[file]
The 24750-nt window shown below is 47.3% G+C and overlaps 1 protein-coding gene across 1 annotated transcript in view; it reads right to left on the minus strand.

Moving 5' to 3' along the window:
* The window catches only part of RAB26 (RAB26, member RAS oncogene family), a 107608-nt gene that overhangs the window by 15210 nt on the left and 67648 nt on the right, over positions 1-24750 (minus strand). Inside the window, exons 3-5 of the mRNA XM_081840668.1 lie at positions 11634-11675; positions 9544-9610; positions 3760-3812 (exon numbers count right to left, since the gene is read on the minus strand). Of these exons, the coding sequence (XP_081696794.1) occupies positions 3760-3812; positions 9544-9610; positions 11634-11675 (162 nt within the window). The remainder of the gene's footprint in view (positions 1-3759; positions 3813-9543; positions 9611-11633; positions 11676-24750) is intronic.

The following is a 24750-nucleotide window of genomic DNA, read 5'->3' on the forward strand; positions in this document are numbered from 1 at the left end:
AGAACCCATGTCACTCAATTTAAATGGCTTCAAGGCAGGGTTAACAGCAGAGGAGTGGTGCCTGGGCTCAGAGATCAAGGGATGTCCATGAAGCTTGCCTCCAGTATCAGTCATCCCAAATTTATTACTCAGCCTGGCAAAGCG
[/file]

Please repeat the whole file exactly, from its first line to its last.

The 24750-nt window shown below is 47.3% G+C and overlaps 1 protein-coding gene across 1 annotated transcript in view; it reads right to left on the minus strand.

Moving 5' to 3' along the window:
* The window catches only part of RAB26 (RAB26, member RAS oncogene family), a 107608-nt gene that overhangs the window by 15210 nt on the left and 67648 nt on the right, over positions 1-24750 (minus strand). Inside the window, exons 3-5 of the mRNA XM_081840668.1 lie at positions 11634-11675; positions 9544-9610; positions 3760-3812 (exon numbers count right to left, since the gene is read on the minus strand). Of these exons, the coding sequence (XP_081696794.1) occupies positions 3760-3812; positions 9544-9610; positions 11634-11675 (162 nt within the window). The remainder of the gene's footprint in view (positions 1-3759; positions 3813-9543; positions 9611-11633; positions 11676-24750) is intronic.

The following is a 24750-nucleotide window of genomic DNA, read 5'->3' on the forward strand; positions in this document are numbered from 1 at the left end:
AGAACCCATGTCACTCAATTTAAATGGCTTCAAGGCAGGGTTAACAGCAGAGGAGTGGTGCCTGGGCTCAGAGATCAAGGGATGTCCATGAAGCTTGCCTCCAGTATCAGTCATCCCAAATTTATTACTCAGCCTGGCAAAGCG